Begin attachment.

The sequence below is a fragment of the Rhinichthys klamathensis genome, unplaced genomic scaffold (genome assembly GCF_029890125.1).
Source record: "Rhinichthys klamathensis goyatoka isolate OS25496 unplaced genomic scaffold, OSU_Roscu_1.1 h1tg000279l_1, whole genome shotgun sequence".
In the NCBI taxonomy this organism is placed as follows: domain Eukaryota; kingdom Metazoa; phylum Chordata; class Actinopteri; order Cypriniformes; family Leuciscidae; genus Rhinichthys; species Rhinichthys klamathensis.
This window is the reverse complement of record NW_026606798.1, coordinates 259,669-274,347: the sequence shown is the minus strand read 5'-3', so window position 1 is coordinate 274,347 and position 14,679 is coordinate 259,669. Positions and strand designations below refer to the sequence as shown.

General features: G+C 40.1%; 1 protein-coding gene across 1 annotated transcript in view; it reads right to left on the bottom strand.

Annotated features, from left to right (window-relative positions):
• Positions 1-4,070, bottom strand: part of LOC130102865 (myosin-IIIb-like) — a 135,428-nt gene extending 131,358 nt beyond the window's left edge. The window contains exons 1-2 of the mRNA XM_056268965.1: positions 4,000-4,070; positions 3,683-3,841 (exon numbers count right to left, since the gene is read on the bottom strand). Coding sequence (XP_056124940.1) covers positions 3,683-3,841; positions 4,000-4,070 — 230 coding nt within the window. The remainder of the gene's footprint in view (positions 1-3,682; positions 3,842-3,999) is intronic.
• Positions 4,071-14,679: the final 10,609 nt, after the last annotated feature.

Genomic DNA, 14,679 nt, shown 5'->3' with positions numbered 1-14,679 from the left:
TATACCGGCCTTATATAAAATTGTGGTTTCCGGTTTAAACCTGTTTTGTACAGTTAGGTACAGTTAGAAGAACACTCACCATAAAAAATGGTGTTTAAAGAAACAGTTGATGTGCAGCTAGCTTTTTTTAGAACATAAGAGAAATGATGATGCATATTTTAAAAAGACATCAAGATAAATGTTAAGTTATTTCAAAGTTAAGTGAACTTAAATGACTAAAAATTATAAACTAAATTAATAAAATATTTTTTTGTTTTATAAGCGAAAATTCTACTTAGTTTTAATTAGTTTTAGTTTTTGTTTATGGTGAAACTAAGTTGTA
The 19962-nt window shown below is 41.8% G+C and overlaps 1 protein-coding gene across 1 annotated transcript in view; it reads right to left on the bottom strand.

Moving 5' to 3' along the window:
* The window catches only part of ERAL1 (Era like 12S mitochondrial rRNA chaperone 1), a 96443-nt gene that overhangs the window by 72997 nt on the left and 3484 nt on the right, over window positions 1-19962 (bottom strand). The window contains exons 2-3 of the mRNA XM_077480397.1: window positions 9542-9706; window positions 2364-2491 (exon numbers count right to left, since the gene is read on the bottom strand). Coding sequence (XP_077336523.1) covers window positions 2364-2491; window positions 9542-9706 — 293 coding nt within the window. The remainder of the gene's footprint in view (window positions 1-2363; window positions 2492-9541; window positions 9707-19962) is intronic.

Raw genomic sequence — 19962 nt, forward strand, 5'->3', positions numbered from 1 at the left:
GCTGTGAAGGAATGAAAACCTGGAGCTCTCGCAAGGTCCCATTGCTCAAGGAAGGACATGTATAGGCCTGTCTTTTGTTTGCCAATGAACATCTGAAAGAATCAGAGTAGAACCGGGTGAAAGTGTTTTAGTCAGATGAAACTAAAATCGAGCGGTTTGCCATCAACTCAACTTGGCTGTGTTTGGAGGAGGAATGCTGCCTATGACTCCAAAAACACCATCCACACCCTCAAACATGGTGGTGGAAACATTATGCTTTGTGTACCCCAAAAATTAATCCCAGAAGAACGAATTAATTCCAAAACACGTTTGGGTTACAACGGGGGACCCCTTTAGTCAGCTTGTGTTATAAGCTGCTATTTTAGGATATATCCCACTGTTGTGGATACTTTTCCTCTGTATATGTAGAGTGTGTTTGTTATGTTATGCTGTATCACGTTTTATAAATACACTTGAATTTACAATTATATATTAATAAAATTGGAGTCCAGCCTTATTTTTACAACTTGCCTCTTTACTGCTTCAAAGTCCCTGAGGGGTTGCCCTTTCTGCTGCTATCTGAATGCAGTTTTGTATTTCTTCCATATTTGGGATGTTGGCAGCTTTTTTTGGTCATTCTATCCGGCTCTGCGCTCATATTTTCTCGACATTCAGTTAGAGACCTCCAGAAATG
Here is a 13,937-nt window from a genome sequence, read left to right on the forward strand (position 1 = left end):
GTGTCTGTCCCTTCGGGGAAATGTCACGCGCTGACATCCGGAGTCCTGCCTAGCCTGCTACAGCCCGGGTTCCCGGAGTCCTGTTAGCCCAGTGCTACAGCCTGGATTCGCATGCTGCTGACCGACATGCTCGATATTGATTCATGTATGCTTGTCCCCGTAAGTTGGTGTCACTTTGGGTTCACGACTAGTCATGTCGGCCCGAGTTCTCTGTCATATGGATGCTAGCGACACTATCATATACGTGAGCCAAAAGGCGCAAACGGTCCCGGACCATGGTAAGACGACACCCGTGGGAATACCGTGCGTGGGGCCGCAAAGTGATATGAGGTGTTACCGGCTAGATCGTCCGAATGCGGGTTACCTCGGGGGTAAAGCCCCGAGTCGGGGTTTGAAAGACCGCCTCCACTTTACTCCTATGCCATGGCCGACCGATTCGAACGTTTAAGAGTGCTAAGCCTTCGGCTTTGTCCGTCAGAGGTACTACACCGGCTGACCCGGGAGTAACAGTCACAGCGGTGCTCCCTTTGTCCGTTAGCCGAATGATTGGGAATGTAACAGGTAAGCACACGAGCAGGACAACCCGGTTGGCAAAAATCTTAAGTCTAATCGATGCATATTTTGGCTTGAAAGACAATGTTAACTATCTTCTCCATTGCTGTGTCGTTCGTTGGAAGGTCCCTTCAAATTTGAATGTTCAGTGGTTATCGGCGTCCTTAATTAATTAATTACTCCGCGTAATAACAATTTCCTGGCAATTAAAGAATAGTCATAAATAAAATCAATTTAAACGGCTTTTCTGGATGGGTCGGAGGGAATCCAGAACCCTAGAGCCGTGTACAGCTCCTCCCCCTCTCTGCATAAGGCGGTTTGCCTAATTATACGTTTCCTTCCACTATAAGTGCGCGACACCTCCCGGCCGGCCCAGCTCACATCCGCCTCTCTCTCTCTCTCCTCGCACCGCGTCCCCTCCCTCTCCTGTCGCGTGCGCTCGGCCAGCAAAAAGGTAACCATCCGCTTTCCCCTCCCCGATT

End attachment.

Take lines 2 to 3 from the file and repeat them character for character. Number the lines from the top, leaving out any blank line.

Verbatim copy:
Source record: "Rhinichthys klamathensis goyatoka isolate OS25496 unplaced genomic scaffold, OSU_Roscu_1.1 h1tg000279l_1, whole genome shotgun sequence".
In the NCBI taxonomy this organism is placed as follows: domain Eukaryota; kingdom Metazoa; phylum Chordata; class Actinopteri; order Cypriniformes; family Leuciscidae; genus Rhinichthys; species Rhinichthys klamathensis.